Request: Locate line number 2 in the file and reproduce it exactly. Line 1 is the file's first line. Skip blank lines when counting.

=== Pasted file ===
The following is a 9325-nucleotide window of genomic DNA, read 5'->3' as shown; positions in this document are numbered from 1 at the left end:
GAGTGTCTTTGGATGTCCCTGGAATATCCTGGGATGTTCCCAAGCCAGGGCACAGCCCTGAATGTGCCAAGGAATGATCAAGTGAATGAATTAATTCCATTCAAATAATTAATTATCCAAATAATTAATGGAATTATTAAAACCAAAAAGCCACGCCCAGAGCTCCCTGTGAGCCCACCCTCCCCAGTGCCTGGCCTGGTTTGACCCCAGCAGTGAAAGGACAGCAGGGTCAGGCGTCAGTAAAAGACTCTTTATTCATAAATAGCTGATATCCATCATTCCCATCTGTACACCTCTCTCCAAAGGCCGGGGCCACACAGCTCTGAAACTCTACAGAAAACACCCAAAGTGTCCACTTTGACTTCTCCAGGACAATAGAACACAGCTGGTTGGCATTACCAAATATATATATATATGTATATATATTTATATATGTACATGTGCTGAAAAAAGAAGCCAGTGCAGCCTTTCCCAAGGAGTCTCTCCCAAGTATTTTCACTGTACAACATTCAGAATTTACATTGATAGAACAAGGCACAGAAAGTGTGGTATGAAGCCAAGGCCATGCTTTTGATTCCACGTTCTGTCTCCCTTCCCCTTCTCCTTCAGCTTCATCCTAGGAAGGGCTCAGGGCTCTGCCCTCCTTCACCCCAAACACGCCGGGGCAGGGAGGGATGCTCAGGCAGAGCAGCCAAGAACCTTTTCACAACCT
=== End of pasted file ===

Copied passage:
GAGTGTCTTTGGATGTCCCTGGAATATCCTGGGATGTTCCCAAGCCAGGGCACAGCCCTGAATGTGCCAAGGAATGATCAAGTGAATGAATTAATTCCATTCAAATAATTAATTATCCAAATAATTAATGGAATTATTAAAACCAAAAAGCCACGCCCAGAGCTCCCTGTGAGCCCACCCTCCCCAGTGCCTGGCCTGGTTTGACCCCAGCAGTGAAAGGACAGCAGGGTCAGGCGTCAGTAAAAGACTCTTTATTCATAAATAGCTGATATCCATCATTCCCATCTGTACACCTCTCTCCAAAGGCCGGGGCCACACAGCTCTGAAACTCTACAGAAAACACCCAAAGTGTCCACTTTGACTTCTCCAGGACAATAGAACACAGCTGGTTGGCATTACCAAATATATATATATATGTATATATATTTATATATGTACATGTGCTGAAAAAAGAAGCCAGTGCAGCCTTTCCCAAGGAGTCTCTCCCAAGTATTTTCACTGTACAACATTCAGAATTTACATTGATAGAACAAGGCACAGAAAGTGTGGTATGAAGCCAAGGCCATGCTTTTGATTCCACGTTCTGTCTCCCTTCCCCTTCTCCTTCAGCTTCATCCTAGGAAGGGCTCAGGGCTCTGCCCTCCTTCACCCCAAACACGCCGGGGCAGGGAGGGATGCTCAGGCAGAGCAGCCAAGAACCTTTTCACAACCT